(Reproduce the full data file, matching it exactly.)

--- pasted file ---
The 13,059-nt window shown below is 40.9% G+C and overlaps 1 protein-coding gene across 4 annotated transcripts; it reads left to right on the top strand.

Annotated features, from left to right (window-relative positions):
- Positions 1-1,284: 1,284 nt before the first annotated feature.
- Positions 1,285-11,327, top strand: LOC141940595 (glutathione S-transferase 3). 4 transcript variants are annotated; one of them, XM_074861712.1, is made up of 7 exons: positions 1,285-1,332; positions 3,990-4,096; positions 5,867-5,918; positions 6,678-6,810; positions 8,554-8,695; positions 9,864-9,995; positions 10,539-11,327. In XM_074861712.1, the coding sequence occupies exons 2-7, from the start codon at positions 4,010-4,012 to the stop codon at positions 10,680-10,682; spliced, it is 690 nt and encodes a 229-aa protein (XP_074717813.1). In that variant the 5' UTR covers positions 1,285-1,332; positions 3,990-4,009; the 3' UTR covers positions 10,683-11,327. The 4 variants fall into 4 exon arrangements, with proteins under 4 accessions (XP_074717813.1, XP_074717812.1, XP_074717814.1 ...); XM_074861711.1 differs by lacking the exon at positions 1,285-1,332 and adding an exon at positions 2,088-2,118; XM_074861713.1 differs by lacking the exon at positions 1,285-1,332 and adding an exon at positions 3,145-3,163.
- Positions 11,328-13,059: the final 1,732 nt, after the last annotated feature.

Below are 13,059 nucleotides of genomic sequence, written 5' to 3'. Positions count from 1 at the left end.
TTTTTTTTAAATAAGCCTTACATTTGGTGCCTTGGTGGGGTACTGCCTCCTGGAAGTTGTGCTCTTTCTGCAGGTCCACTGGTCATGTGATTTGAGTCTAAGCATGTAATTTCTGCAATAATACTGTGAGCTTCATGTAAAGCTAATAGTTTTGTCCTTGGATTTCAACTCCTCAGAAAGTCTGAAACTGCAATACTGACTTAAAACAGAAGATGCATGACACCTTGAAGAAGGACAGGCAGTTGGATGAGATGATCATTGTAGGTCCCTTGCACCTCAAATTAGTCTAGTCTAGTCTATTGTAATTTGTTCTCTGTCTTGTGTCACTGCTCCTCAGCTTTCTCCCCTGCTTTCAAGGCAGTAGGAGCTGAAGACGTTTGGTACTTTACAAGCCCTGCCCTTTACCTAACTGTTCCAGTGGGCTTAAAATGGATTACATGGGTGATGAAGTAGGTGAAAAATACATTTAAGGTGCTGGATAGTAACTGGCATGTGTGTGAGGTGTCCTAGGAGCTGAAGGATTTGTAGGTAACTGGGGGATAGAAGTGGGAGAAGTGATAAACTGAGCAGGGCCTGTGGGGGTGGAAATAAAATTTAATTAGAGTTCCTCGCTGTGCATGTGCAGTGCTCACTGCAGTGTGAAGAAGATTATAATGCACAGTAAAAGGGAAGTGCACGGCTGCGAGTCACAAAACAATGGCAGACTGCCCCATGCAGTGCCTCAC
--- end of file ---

The 13,059-nt window shown below is 40.9% G+C and overlaps 1 protein-coding gene across 4 annotated transcripts; it reads left to right on the top strand.

Annotated features, from left to right (window-relative positions):
- Positions 1-1,284: 1,284 nt before the first annotated feature.
- Positions 1,285-11,327, top strand: LOC141940595 (glutathione S-transferase 3). 4 transcript variants are annotated; one of them, XM_074861712.1, is made up of 7 exons: positions 1,285-1,332; positions 3,990-4,096; positions 5,867-5,918; positions 6,678-6,810; positions 8,554-8,695; positions 9,864-9,995; positions 10,539-11,327. In XM_074861712.1, the coding sequence occupies exons 2-7, from the start codon at positions 4,010-4,012 to the stop codon at positions 10,680-10,682; spliced, it is 690 nt and encodes a 229-aa protein (XP_074717813.1). In that variant the 5' UTR covers positions 1,285-1,332; positions 3,990-4,009; the 3' UTR covers positions 10,683-11,327. The 4 variants fall into 4 exon arrangements, with proteins under 4 accessions (XP_074717813.1, XP_074717812.1, XP_074717814.1 ...); XM_074861711.1 differs by lacking the exon at positions 1,285-1,332 and adding an exon at positions 2,088-2,118; XM_074861713.1 differs by lacking the exon at positions 1,285-1,332 and adding an exon at positions 3,145-3,163.
- Positions 11,328-13,059: the final 1,732 nt, after the last annotated feature.

Below are 13,059 nucleotides of genomic sequence, written 5' to 3'. Positions count from 1 at the left end.
TTTTTTTTAAATAAGCCTTACATTTGGTGCCTTGGTGGGGTACTGCCTCCTGGAAGTTGTGCTCTTTCTGCAGGTCCACTGGTCATGTGATTTGAGTCTAAGCATGTAATTTCTGCAATAATACTGTGAGCTTCATGTAAAGCTAATAGTTTTGTCCTTGGATTTCAACTCCTCAGAAAGTCTGAAACTGCAATACTGACTTAAAACAGAAGATGCATGACACCTTGAAGAAGGACAGGCAGTTGGATGAGATGATCATTGTAGGTCCCTTGCACCTCAAATTAGTCTAGTCTAGTCTATTGTAATTTGTTCTCTGTCTTGTGTCACTGCTCCTCAGCTTTCTCCCCTGCTTTCAAGGCAGTAGGAGCTGAAGACGTTTGGTACTTTACAAGCCCTGCCCTTTACCTAACTGTTCCAGTGGGCTTAAAATGGATTACATGGGTGATGAAGTAGGTGAAAAATACATTTAAGGTGCTGGATAGTAACTGGCATGTGTGTGAGGTGTCCTAGGAGCTGAAGGATTTGTAGGTAACTGGGGGATAGAAGTGGGAGAAGTGATAAACTGAGCAGGGCCTGTGGGGGTGGAAATAAAATTTAATTAGAGTTCCTCGCTGTGCATGTGCAGTGCTCACTGCAGTGTGAAGAAGATTATAATGCACAGTAAAAGGGAAGTGCACGGCTGCGAGTCACAAAACAATGGCAGACTGCCCCATGCAGTGCCTCAC